When New Jersey’s Open Public Records Act took effect, nobody envisioned police wearing body cameras.

That’s according to the top Republican in the NJ Assembly, who told Townsquare Media exclusively that he planned to work with the acting State Attorney General to clearly define when police body cam videos should and should not be subject to the OPRA statute.

Police officer wears an on-body camera during a demonstration for media in Los Angeles. (AP Photo/Damian Dovarganes, File)

“Originally under OPRA, citizens were able to get documents because technically those documents were owned by the citizens, but things have changed quite a bit,” said Assembly GOP Leader Jon Bramnick (R-Westfield). “If we’re going to have police officers with body cameras on them all the time the types of videos that might be available under OPRA may cause invasion of privacy to citizens who never consented to be videotaped by the police.”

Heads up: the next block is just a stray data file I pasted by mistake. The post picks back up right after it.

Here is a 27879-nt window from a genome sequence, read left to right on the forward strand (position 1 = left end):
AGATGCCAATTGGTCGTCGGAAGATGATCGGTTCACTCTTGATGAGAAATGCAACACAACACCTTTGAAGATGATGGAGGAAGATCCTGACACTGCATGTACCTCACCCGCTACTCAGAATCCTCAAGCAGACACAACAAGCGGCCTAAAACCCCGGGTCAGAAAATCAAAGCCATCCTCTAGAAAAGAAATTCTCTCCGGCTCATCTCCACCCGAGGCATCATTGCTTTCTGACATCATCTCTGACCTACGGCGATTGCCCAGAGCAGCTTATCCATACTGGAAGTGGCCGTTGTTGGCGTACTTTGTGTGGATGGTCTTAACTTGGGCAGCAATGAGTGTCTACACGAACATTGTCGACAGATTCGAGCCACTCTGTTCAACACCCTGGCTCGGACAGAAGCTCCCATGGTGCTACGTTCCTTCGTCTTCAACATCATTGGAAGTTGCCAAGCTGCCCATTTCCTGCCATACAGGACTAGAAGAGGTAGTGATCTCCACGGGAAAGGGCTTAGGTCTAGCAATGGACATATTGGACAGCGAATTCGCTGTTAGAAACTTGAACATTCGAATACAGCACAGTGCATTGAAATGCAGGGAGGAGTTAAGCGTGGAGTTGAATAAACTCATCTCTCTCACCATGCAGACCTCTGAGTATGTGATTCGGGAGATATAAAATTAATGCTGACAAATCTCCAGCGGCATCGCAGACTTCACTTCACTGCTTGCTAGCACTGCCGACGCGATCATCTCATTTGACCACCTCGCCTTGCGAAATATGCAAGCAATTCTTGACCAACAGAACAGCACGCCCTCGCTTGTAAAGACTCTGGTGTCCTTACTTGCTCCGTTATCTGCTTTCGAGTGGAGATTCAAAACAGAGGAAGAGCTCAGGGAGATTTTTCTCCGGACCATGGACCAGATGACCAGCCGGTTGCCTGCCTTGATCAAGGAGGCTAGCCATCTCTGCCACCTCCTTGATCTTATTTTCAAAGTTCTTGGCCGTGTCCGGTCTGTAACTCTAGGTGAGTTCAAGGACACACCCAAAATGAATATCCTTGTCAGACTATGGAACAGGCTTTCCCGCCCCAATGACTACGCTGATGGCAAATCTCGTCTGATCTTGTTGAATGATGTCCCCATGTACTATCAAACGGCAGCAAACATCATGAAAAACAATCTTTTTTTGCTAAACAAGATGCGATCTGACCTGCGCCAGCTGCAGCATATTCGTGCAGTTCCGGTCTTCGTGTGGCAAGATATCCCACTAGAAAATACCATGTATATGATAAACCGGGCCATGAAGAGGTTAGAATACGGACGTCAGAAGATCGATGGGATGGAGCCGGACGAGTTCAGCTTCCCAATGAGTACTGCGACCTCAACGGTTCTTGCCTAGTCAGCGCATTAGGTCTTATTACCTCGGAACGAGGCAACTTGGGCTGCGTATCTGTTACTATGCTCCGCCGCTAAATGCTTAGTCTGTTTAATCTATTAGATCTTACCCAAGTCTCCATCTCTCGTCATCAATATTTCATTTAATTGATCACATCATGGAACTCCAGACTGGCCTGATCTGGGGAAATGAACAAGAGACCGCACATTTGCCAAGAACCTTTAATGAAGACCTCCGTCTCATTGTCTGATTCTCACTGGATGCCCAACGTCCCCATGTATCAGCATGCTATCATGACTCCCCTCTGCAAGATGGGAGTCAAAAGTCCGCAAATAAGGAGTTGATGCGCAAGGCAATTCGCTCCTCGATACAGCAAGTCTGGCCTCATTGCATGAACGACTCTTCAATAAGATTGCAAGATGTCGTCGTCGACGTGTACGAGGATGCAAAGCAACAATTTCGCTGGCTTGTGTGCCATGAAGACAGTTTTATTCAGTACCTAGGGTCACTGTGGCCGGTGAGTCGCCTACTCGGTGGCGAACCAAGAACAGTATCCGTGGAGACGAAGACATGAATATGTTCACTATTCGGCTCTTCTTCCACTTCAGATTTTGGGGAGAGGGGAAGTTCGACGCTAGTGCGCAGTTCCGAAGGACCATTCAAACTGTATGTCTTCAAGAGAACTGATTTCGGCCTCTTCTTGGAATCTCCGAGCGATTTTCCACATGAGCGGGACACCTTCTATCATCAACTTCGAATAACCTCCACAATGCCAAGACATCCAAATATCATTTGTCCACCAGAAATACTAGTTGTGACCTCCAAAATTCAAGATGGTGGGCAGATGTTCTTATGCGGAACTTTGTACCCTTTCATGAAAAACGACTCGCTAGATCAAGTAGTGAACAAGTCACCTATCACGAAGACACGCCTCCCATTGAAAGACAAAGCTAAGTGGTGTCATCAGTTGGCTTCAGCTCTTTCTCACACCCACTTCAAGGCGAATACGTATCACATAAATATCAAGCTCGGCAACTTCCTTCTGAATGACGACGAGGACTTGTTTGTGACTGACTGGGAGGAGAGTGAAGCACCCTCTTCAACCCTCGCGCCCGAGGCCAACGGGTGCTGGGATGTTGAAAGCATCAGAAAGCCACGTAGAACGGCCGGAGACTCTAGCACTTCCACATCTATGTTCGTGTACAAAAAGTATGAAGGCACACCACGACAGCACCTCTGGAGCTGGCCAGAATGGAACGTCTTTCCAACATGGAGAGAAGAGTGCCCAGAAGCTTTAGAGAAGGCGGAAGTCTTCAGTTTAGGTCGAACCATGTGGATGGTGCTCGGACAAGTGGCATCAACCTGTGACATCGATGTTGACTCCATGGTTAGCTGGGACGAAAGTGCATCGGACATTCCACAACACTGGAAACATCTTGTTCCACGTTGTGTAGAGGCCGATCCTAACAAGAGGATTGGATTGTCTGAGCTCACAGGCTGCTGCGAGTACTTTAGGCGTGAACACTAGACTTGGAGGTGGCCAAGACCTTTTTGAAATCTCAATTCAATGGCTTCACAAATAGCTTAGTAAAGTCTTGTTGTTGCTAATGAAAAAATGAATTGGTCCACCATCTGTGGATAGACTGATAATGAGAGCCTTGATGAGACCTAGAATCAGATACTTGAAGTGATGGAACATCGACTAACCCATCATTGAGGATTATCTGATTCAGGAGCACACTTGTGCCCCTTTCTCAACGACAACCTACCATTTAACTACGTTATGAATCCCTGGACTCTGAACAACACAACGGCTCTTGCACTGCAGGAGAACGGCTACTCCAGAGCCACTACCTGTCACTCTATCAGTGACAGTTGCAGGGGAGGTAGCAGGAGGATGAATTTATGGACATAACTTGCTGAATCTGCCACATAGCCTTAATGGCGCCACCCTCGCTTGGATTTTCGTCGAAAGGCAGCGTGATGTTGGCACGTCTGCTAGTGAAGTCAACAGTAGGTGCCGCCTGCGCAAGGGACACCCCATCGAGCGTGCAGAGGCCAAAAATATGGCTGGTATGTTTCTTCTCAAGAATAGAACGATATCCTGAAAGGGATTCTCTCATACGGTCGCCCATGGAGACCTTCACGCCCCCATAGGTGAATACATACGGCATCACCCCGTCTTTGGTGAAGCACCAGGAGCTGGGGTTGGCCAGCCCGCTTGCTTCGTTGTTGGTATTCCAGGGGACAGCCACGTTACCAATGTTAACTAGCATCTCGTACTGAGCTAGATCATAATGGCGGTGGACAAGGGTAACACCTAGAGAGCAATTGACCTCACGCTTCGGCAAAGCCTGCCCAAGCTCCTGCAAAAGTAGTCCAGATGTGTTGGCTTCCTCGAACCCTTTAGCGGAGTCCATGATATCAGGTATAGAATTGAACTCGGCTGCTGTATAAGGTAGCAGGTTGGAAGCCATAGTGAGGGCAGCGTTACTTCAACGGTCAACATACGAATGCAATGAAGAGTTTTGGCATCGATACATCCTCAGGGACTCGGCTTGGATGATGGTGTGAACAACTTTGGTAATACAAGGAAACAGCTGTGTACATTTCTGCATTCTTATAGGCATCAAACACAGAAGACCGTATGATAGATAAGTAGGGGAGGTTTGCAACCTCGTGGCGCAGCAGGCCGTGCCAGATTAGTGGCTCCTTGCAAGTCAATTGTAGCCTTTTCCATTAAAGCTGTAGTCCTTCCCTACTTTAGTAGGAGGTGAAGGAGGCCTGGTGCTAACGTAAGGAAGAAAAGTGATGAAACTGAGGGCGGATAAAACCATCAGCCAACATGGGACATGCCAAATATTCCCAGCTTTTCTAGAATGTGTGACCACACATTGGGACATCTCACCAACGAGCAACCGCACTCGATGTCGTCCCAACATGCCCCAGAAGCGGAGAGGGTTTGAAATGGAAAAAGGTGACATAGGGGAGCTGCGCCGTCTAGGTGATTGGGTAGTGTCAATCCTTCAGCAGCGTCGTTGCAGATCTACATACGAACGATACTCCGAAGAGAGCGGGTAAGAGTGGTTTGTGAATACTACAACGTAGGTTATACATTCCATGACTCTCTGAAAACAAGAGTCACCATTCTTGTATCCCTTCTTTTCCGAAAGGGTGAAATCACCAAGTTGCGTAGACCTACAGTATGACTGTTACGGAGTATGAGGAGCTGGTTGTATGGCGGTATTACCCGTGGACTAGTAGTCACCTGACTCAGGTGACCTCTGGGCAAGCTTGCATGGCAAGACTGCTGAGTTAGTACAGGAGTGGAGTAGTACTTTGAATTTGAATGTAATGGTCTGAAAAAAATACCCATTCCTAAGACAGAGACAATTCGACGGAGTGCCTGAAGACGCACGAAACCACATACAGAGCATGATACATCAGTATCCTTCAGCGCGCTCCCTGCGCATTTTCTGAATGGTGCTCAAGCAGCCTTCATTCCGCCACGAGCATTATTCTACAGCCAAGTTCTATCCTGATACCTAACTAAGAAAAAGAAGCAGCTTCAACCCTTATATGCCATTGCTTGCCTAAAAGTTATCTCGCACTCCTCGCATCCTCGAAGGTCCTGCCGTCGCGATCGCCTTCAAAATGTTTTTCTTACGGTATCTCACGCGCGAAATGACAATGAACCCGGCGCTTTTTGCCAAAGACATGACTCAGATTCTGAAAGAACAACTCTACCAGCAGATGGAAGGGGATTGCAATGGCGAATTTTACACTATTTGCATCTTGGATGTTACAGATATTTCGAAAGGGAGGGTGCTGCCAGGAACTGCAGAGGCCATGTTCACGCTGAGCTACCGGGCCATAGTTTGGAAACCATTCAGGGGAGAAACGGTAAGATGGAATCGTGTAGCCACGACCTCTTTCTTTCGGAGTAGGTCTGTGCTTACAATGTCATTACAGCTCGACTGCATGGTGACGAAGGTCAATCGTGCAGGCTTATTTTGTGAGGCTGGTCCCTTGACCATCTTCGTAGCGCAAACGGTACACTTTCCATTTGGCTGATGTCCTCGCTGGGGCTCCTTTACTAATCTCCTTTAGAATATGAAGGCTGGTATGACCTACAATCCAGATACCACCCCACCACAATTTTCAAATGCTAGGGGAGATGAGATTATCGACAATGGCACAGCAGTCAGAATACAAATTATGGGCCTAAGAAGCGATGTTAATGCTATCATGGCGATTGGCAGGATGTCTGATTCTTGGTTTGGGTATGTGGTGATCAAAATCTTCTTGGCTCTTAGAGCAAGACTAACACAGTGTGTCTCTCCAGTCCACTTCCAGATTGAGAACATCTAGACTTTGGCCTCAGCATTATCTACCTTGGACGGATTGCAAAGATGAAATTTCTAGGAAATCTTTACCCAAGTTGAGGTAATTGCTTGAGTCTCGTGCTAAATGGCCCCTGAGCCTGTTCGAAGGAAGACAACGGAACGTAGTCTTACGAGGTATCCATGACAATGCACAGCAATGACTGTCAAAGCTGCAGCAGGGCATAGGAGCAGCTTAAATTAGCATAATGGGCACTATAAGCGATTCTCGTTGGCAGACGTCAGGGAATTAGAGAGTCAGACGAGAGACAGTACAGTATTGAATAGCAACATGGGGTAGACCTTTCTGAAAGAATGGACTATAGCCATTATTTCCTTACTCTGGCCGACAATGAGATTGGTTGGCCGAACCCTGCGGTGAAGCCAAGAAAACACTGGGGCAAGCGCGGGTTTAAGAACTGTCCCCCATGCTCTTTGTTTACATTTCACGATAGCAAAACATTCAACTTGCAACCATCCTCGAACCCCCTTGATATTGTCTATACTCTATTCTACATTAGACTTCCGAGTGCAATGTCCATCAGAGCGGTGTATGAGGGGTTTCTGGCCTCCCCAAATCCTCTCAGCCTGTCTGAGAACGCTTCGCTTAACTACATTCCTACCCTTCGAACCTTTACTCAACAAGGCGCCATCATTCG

As an example, Bramnick said there could be a domestic violence allegation where police enter a private home, videotape everything and no one is arrested, but the video might still be open to the public if they file an OPRA request.

“Is that not an invasion of privacy? Now the public gets to view the inside of your house, interactions of your family with the police, maybe pictures of your children. We need to carefully restrict any type of videos that have no real public importance,” the assemblyman said.

Bramnick said he had no concerns about allowing citizens access to police body camera videos shot in public and under certain circumstances videos recorded in a private could ultimately be made available under the OPRA statute. He felt sensible limitations must be put in place quickly.

“Videotaping what’s inside a private residence, third party innocent people in the video, those issues are ones we must carefully discuss and review as we have more and more body cameras,” Bramnick said.

On July 28, 2015, acting State Attorney General John Hoffman issued a 24-page directive regarding police body worn cameras (BWCs) and stored BWC recordings. That can be found at http://www.nj.gov/oag/dcj/agguide/directives/2015-1_BWC.pdf